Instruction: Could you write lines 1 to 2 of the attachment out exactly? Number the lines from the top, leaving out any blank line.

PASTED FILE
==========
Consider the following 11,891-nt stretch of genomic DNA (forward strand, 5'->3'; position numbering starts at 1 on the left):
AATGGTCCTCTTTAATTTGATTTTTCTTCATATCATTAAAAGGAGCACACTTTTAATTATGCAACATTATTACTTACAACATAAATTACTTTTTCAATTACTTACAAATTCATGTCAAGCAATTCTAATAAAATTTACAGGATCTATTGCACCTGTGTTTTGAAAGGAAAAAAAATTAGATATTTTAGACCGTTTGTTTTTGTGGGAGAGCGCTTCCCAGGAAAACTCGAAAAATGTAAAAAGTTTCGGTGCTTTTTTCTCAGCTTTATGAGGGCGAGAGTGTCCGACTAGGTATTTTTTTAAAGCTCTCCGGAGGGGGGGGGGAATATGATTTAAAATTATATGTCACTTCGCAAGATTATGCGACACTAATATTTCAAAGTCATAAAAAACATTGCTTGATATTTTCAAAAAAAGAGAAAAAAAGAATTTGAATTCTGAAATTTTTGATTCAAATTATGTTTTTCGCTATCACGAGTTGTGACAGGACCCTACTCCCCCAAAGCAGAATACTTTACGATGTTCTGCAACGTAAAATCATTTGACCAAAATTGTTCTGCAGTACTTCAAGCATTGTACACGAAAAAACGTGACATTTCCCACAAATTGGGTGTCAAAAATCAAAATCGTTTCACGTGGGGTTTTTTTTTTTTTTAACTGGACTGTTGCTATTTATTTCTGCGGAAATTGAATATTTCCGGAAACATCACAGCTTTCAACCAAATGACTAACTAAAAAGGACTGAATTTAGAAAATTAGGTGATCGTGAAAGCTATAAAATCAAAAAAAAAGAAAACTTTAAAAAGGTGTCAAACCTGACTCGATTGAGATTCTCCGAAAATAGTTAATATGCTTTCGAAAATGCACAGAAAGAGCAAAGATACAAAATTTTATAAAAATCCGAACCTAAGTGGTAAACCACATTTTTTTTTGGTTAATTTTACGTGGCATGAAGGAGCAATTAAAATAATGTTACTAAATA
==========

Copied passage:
Consider the following 11,891-nt stretch of genomic DNA (forward strand, 5'->3'; position numbering starts at 1 on the left):
AATGGTCCTCTTTAATTTGATTTTTCTTCATATCATTAAAAGGAGCACACTTTTAATTATGCAACATTATTACTTACAACATAAATTACTTTTTCAATTACTTACAAATTCATGTCAAGCAATTCTAATAAAATTTACAGGATCTATTGCACCTGTGTTTTGAAAGGAAAAAAAATTAGATATTTTAGACCGTTTGTTTTTGTGGGAGAGCGCTTCCCAGGAAAACTCGAAAAATGTAAAAAGTTTCGGTGCTTTTTTCTCAGCTTTATGAGGGCGAGAGTGTCCGACTAGGTATTTTTTTAAAGCTCTCCGGAGGGGGGGGGGAATATGATTTAAAATTATATGTCACTTCGCAAGATTATGCGACACTAATATTTCAAAGTCATAAAAAACATTGCTTGATATTTTCAAAAAAAGAGAAAAAAAGAATTTGAATTCTGAAATTTTTGATTCAAATTATGTTTTTCGCTATCACGAGTTGTGACAGGACCCTACTCCCCCAAAGCAGAATACTTTACGATGTTCTGCAACGTAAAATCATTTGACCAAAATTGTTCTGCAGTACTTCAAGCATTGTACACGAAAAAACGTGACATTTCCCACAAATTGGGTGTCAAAAATCAAAATCGTTTCACGTGGGGTTTTTTTTTTTTTTAACTGGACTGTTGCTATTTATTTCTGCGGAAATTGAATATTTCCGGAAACATCACAGCTTTCAACCAAATGACTAACTAAAAAGGACTGAATTTAGAAAATTAGGTGATCGTGAAAGCTATAAAATCAAAAAAAAAGAAAACTTTAAAAAGGTGTCAAACCTGACTCGATTGAGATTCTCCGAAAATAGTTAATATGCTTTCGAAAATGCACAGAAAGAGCAAAGATACAAAATTTTATAAAAATCCGAACCTAAGTGGTAAACCACATTTTTTTTTGGTTAATTTTACGTGGCATGAAGGAGCAATTAAAATAATGTTACTAAATA